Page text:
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Breast Cancer Awareness Month: Stage IV survivor completes Ironman after diagnosis

Pam Benchley, 53, has stage four breast cancer. She's also dealing with a heart issue. But neither stopped her from competing in a 70.3-mile race.

CLEVELAND — October is Breast Cancer Awareness Month; about one in eight women will develop the disease in their lifetime.

Awareness is key, and so is knowing your resources, support groups, and trying to maintain a positive attitude through treatment. 

No one knows this more than 53-year-old Dunkirk, New York, native Pam Benchley. She's a longtime endurance athlete, an indoor cycling teacher, and a trainer of more than 20 years. She's also a stage IV breast cancer survivor.

In March of 2019, Pam got the news right in the middle of training for an Ironman in North Carolina: 70.3 miles of swimming, running, and biking. She had cancer in her breast and liver, but that wasn't all. 

"The heart thing was really a shocker," Pam told 3News.

While being scanned, doctors found two aortic aneurysms. Benchley was worried for her life, and wondered if she'd ever compete again.

"They said, 'Well, you can't do this certain type of exercise, heavy weights, or, you know, change your heart rate in real big spikes or drops,'" she remembered. "So I was like, '"That's kind of like my whole life.'"

Benchley traveled to the Cleveland Clinic for a second opinion. That decision, she says, changed her life.

"According to all the scans they've done, it's not anywhere near what they had originally thought the diagnosis was coming from another facility," she said.

No open-heart surgery, just the open roads--ready for Pam.

"Matter of fact, they said, 'Yeah, do it. It's all good,'" she recalled of getting cleared for training again.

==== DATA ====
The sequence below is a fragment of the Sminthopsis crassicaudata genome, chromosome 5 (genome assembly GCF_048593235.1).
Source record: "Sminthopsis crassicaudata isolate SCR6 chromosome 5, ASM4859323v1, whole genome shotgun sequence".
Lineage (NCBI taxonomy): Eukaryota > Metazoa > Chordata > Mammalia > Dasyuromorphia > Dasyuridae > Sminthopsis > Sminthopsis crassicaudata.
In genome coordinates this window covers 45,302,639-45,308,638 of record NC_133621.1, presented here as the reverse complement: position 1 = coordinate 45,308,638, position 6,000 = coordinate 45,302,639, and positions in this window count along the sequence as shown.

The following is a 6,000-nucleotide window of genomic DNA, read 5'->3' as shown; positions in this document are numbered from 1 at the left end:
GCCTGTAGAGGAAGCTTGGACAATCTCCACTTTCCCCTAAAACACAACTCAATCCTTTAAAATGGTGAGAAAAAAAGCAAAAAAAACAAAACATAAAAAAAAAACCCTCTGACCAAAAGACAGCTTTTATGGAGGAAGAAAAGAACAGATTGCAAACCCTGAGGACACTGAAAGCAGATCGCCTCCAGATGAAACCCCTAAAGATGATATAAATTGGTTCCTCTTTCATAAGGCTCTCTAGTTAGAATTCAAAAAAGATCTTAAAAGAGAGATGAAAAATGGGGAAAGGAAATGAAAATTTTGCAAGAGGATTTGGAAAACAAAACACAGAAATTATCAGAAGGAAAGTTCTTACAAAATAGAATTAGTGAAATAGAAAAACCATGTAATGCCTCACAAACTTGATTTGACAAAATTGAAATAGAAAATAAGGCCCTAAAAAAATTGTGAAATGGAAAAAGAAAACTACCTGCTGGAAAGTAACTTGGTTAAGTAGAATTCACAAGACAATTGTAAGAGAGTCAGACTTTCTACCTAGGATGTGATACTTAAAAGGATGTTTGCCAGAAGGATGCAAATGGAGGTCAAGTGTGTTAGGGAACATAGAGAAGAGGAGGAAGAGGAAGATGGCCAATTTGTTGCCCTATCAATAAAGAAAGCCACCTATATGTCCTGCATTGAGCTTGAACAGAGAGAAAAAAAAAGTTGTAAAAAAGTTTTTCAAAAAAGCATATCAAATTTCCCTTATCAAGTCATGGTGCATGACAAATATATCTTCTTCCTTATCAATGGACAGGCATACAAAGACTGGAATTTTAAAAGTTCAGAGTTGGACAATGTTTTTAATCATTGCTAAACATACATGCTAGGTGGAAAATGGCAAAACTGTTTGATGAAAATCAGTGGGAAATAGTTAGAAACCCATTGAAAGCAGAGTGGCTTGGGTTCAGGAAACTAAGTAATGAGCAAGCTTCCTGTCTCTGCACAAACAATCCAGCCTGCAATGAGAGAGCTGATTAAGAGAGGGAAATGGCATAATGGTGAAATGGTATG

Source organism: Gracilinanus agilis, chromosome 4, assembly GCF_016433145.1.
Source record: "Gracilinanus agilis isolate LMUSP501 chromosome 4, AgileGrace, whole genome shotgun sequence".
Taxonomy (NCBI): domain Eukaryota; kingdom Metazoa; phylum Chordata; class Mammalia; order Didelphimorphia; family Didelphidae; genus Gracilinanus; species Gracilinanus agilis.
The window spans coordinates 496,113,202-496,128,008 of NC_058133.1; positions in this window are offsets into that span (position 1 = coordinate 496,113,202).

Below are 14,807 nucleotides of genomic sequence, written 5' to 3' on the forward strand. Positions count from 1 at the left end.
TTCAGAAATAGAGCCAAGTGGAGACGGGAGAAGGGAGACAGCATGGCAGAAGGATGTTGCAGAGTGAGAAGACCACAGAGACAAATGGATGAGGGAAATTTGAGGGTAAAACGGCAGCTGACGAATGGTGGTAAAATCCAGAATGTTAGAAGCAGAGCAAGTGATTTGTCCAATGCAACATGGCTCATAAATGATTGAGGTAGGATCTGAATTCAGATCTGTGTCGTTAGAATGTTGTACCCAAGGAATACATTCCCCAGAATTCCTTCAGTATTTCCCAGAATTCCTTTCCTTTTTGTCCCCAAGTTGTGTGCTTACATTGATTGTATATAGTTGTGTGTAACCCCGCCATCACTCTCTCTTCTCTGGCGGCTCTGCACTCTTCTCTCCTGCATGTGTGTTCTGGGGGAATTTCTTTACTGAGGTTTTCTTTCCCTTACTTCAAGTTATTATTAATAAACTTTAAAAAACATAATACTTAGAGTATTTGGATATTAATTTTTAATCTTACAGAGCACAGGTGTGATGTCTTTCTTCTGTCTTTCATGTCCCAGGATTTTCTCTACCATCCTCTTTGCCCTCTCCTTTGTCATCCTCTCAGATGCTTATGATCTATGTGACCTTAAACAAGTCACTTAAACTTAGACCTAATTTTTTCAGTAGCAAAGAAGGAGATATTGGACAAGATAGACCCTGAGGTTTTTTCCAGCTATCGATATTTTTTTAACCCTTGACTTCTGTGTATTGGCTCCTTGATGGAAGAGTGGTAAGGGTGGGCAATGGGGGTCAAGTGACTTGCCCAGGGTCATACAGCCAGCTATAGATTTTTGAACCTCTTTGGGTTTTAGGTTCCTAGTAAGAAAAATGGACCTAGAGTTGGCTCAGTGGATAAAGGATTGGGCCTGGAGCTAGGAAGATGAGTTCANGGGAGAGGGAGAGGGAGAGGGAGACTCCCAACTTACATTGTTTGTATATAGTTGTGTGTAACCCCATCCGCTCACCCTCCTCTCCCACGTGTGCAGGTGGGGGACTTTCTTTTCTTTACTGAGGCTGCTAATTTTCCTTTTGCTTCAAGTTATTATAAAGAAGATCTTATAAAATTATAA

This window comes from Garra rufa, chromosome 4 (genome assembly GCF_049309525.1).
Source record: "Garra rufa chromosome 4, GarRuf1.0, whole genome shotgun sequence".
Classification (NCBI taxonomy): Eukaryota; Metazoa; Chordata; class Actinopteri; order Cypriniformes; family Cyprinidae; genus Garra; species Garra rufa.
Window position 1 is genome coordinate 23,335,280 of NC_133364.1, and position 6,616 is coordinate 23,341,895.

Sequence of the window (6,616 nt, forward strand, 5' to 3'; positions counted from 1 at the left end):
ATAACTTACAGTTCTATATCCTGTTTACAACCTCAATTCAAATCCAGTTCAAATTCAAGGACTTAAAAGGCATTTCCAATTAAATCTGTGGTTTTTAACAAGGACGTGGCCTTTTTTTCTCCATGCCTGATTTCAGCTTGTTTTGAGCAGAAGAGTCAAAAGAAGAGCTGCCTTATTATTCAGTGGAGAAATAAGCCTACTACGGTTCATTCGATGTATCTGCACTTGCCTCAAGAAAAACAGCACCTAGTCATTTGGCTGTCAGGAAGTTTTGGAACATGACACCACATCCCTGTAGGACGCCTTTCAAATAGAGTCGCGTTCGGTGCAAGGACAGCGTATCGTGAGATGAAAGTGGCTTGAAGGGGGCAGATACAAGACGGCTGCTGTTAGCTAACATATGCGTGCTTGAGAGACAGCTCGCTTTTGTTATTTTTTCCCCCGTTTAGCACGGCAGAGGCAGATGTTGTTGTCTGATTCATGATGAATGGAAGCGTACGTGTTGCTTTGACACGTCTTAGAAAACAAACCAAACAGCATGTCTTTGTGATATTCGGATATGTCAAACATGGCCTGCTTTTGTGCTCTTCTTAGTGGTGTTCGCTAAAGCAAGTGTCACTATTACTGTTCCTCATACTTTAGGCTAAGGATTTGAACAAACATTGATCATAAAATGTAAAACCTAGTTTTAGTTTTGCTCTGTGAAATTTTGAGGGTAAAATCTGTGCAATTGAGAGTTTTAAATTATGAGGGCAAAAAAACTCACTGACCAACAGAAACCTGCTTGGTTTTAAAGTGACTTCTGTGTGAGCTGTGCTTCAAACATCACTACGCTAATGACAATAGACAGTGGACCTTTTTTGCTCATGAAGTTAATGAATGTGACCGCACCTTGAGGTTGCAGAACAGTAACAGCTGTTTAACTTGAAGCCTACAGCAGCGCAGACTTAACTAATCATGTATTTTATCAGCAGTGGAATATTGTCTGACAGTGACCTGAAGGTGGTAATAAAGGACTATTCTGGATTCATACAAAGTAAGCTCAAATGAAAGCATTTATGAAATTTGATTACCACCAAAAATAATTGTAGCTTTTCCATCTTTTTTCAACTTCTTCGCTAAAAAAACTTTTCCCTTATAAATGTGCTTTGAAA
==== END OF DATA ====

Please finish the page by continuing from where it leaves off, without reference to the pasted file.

So on oral chemotherapy medicine, Benchley finished her Ironman, just seven months after her diagnosis. Her oncologist is blown away.

"Pam is amazing," Dr. Halle Moore, director of breast medical oncology for Cleveland Clinic, said. "What I find really inspirational is the ability of people like Pam to reset goals. Maybe she's not going to be as fast as she has been in the past, and maybe there's going to be other challenges that she's going to face on the course, but that's not going to prevent her from competing and participating." 

Pam says if she stays in the worry, she can't move on.

"You have bad training days where it rains or you get a flat or whatever, but you don't just throw the bicycle in the trash," she explained. "You fix it and move on from those moments of weaknesses. They're just moments. That's it."

Benchley wrote a blog on her experience as an athlete living with cancer. In it, she writes of survivor's responsibility.

"It's not about survivor guilt; it's survivors responsibility telling the story," she said. "'What are you going to do?' Pushing for more drugs and research.

"Knowing what I know now, it doesn't define you. It's not your end all be all. It's not. It's this part that's there now, and okay, this is what we do to deal with it... and you just keep going."

Pam says she's feeling very well: she's cancer-free in her liver and continuing to make progress in her treatment with breast cancer. Next year? She's considering another Ironman.

To read Pam Benchley's blog, click HERE.

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